Fighters from the militant group have teamed up with pro-government militias as well as UAE soldiers on the frontlines of the war.
The revelations came from a documentary filmmaker who was filming with the fighters just a few miles from Yemen's besieged Taiz, the BBC reported.
More than 6,000 people have been killed in the impoverished Arabian Peninsula state, about half of them civilians, since the Saudi-led coalition launched an air campaign to combat Houthi rebels across the country ten months ago.
But the latest pending battle is focused on the besieged northern city, Taiz – Yemen's third largest with over 200,000 residents.
Saudi Arabian documentary filmmaker, Safa al-Ahmad, who filmed Houthi rebels at the height of their movement in September 2014, was just a few miles from the Taiz frontlines when she said she was told not to film a group seen participating with the coalition because they were angered by the presence of a woman.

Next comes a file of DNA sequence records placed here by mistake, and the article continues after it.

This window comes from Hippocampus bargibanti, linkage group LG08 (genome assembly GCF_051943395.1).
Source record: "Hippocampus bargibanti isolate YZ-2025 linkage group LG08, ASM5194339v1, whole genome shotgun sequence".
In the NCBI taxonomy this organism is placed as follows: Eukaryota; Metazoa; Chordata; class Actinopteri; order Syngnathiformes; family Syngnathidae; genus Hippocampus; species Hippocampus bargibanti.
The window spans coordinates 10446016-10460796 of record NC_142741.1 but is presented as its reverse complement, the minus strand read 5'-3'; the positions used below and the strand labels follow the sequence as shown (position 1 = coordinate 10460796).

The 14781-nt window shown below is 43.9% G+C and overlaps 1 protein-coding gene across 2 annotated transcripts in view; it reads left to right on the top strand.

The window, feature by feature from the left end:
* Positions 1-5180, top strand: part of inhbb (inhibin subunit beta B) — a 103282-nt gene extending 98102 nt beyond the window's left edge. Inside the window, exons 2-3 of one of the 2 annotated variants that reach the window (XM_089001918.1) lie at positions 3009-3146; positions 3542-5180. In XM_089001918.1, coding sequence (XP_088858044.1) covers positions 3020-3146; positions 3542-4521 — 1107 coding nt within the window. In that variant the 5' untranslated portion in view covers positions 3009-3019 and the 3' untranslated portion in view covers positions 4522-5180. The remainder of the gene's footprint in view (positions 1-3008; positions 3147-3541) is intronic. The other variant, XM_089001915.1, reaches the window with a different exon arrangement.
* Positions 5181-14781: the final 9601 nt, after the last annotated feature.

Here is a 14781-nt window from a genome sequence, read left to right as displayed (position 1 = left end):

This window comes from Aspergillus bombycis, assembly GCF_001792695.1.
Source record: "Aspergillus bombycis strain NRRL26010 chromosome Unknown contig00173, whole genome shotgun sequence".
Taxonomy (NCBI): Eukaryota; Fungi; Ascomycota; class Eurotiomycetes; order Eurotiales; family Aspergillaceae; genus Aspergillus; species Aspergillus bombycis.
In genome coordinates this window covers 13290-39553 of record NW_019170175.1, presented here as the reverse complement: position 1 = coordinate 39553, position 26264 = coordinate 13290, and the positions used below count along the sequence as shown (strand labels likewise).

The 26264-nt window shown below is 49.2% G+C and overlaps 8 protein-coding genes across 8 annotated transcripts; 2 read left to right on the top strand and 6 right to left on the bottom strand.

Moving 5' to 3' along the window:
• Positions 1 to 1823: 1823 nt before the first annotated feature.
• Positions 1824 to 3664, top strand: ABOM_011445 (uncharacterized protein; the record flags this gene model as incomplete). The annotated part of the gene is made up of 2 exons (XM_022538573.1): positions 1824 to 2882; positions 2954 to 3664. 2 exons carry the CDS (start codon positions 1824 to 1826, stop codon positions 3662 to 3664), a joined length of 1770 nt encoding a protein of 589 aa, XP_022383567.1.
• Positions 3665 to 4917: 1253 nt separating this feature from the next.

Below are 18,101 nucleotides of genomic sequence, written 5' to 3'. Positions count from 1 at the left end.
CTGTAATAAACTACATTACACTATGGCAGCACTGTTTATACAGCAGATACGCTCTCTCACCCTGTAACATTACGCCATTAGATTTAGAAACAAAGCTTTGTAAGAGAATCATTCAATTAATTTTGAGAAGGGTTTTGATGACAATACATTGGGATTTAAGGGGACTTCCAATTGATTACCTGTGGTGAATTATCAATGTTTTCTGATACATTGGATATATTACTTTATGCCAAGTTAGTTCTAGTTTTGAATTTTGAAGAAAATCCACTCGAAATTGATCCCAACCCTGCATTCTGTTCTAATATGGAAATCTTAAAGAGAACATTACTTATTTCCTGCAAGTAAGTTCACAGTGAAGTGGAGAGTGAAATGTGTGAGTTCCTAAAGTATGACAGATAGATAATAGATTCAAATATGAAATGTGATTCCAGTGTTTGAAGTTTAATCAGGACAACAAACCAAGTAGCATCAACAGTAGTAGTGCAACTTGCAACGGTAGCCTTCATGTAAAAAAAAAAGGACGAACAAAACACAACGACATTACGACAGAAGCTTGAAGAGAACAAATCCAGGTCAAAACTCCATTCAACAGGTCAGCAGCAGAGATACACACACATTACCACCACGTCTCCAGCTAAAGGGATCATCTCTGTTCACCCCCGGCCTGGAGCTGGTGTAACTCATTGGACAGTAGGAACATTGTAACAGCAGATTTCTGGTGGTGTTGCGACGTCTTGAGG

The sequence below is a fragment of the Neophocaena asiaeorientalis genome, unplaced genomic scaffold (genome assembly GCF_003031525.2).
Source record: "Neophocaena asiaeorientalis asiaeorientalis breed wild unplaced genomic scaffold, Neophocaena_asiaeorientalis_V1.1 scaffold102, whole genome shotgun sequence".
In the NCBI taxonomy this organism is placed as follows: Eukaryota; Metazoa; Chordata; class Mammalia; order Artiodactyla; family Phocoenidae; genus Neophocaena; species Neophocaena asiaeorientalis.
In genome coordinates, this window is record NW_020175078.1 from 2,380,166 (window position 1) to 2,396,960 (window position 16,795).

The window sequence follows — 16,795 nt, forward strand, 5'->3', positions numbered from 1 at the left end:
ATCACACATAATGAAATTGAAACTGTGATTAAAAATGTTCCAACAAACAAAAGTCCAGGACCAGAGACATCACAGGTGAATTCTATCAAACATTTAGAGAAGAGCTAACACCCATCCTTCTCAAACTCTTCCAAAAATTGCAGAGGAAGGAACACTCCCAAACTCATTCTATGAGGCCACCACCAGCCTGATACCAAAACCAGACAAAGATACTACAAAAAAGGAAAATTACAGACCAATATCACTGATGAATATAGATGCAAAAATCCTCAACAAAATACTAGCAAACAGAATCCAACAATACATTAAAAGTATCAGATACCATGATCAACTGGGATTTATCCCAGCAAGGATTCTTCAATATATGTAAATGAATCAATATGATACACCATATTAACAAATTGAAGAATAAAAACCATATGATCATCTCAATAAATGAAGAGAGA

The group, she was told, was Ansar al-Sharia, an al-Qaeda affiliate in the Araban Peninsula (AQAP).
Fears that power vacuums and a deteriorating security crisis in parts of southern Yemen have allowed extremist groups - such as al-Qaeda and the Islamic State group to proliferate.
Al-Qaeda militants captured Ahwar on Saturday, adding yet another southern town to the list of territories under their control.
Three pro-government fighters were captured by the militants and had their throats slit during the operation.
Despite this, numerous reports revealing co-operation between militants and government troops have emerged since the aerial campaign began in March.